Meet Awujale of Ijebu, Oba Sikiru Adetona, Nigeria’s longest serving first class king

When the 24-year-old Ijebu Prince, Sikiru Adetona left the shores of Nigeria to the United Kingdom for further studies in 1958, the topmost on his mind must have been to become of the few chartered accountants in the Western Region and indeed Nigeria, in the mold of the legendary Akintola Williams.

Indeed, he had started his journey to being a finance professional after spending a year in the Audit Department of the then Western Region before his departure abroad for further studies.

Born May 10, 1934, Adetona had attended many primary schools in Ijebu Ode and Ijebu Igbo – where his mother hailed from – before having his secondary education at Olu-Iwa (now Adeola Odutọla) College, Ijebu-Ode from 1951 to 1956.

Like they say, every prince is a potential king, the searchlight of prominence fell on the young Sikiru Adetona after the then Awujale, Ọba Daniel Adesanya, Gbelegbuwa II, joined his ancestors in 1959. At just 25, the young prince never thought of ever becoming king at that time, owing to the fact that his own father and many more senior uncles were still alive.

“The news meant little to me, even though I knew it was the turn of my ruling house to present the next candidate. My father, as far as I knew then, was an obvious candidate and could therefore assume succession. Even if, for some reasons, he was not chosen, there was still his brother, Pa Adenaiya,” Oba Adetona told The Guardian.

His father however put his name forward, as the representative of the Anikinaiya ruling house, beginning the journey which has lasted for over six decades.

On October 26, 1959, the kingmakers of Ijebu kingdom met and unanimously picked the young prince as the next Awujale, culminating in the official confirmation and the return home of the aspiring accountant.

Adetona’s nomination was officially announced on the radio and in the gazette on January 4, 1960 paving way for his coronation and ascension to the throne on April 2, 1960 after the presentation of the staff of office by Chief Samuel Ladoke Akintola, Premier of the Western Region.

He thereafter became a minster without portfolio in the Western Region government alongside Hon. Oba Isaac Babalola Akinyele, the Olubadan of Ibadan; Hon. Oba Tewogboye II, the Osemawe of Ondo; Hon. Oba S. O Abimbola, the Oluwo of Iwo; Hon. Oba Obiaka A. Gbennoba, the Obi of Agbor; and His Highness, Hon. Erejuwa II, the Olu of Warri.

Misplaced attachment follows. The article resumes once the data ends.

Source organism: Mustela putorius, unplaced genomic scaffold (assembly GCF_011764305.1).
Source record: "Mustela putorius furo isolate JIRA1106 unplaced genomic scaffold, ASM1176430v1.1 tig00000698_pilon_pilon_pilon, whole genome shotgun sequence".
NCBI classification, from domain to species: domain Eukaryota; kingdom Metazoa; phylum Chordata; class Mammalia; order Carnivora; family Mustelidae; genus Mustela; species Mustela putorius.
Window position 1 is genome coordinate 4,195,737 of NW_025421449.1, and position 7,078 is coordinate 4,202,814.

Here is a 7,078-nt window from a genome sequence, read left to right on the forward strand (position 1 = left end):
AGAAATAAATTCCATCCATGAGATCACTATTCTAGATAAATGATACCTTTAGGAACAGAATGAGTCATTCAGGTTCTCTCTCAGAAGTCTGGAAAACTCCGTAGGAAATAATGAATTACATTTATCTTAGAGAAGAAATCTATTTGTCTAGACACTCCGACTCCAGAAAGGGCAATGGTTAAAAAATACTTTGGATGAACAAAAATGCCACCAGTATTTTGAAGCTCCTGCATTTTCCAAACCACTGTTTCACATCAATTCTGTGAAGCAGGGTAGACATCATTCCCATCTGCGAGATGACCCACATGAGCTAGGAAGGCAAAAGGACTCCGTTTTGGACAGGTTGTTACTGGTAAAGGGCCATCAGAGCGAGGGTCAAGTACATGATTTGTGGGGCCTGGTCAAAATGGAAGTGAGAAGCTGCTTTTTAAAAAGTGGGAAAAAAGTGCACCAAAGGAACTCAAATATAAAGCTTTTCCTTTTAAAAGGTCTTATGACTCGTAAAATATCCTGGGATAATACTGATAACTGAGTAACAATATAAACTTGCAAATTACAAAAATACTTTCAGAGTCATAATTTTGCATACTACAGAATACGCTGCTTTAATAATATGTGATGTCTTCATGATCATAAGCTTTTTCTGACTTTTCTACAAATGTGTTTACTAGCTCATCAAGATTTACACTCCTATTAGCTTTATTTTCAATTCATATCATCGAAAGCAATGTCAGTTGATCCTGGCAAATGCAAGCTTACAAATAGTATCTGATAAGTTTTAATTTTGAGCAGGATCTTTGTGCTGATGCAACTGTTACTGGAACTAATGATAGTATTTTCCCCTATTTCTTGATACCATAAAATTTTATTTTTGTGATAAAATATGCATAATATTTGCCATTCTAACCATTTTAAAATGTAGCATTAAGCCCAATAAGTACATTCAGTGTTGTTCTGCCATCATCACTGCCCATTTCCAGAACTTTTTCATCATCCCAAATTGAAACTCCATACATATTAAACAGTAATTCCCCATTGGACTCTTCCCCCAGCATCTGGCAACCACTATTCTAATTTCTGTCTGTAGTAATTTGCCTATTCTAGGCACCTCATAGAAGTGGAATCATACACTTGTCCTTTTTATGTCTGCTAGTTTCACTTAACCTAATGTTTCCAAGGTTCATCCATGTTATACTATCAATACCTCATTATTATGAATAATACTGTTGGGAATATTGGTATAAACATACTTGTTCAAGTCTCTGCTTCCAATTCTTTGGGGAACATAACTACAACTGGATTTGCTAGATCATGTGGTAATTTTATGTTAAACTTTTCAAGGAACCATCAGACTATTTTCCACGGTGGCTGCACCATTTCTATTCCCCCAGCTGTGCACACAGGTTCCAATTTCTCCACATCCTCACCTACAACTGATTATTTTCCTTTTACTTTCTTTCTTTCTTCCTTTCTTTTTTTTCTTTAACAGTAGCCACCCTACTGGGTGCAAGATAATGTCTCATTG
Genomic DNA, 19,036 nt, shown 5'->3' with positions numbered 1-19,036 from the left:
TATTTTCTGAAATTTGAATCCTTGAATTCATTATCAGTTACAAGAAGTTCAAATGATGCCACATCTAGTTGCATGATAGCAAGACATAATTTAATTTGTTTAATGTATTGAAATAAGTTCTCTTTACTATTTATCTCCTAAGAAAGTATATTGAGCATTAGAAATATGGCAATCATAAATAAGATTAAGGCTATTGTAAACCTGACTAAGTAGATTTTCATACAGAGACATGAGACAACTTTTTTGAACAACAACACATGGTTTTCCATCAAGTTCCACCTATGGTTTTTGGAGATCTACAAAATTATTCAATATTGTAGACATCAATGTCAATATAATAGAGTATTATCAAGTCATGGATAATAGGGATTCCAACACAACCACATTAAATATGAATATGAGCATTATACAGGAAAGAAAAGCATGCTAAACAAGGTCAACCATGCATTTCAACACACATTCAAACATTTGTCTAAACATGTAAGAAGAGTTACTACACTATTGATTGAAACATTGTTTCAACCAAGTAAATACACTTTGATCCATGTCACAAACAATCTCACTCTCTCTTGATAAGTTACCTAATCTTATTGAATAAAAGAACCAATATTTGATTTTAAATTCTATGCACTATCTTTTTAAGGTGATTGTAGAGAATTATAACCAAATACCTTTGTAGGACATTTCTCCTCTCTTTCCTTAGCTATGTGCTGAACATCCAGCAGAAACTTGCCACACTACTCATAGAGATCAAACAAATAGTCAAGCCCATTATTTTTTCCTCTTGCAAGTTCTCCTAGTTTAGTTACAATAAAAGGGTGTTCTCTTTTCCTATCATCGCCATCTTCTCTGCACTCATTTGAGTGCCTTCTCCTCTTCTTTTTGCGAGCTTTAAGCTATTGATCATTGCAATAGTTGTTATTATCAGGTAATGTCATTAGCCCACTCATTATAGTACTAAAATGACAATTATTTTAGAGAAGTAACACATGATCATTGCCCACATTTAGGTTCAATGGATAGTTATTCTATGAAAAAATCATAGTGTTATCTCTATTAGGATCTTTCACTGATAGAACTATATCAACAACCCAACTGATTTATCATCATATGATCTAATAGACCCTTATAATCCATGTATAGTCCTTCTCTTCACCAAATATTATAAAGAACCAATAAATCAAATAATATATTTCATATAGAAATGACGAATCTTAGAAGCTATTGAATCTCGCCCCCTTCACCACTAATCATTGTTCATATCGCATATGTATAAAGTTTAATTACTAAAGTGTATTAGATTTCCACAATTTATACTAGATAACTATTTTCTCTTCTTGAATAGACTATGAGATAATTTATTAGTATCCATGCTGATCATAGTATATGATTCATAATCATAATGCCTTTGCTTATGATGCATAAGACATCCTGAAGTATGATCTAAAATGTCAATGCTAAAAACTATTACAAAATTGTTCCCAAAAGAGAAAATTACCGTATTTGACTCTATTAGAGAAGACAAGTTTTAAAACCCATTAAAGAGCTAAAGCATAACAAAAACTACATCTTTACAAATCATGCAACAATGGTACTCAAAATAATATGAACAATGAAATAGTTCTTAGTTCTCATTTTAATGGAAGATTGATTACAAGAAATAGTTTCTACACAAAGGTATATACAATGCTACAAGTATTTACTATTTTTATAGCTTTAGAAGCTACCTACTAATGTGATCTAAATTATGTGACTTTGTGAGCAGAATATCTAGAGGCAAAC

His reign was not devoid of intrigues as it was in the Nigerian political landscape then, falling out with the Chief Obafemi Awolowo-led Action Group and giving his support to Akintola, who was Awolowo’s former lieutenant. All these culminated in the monarch’s suspension by the then Ogun State Governor, Olabisi Onabanjo on November 23, 1981 for insubordination after he travelled out of the country without the governor’s approval. Onabanjo then set up a Justice Sogbetan Commission of Enquiry to probe the Awujale’s defiance, nonchalance, audacity and indiscretion.

 The panel of enquiry recommended Adetona’s deposition as Awujale of Ijebu in 1982, which was approved by the Ogun State Executive Council.

Luck however smiled on Adetona again, as the military struck on December 31, 1983, with Major General Muhammadu Buhari as head of state, while Onabanjo was removed as governor and Odogbolu-born Brigadier Oladipupo Diya was appointed military governor of the state. Diya’s appointment coincided with the ruling of the Ogun State High Court which upturned the panel of enquiry’s decision and ruled that Adetona be returned to office. With the new government not appealing the court ruling, Adetona returned to the stool which he has remained on till date.

The 63 years on the throne for Adetona has seen him blend tradition with modernity, bringing glamour, prosperity, class and elegance to the Awujale stool. Indeed, Elerunwon of Erunwon Ijebu, Oba Johnson Adebayo Okubena, in his eulogy of the Awujale, described him as “a quitenessential monarch, moderniser and excellent leader”.

To his credit, the historic Ojude Oba festival, which was hitherto a gathering of not many people has now become a noteworthy celebration, attracting dignitaries from within and beyond the country annually.

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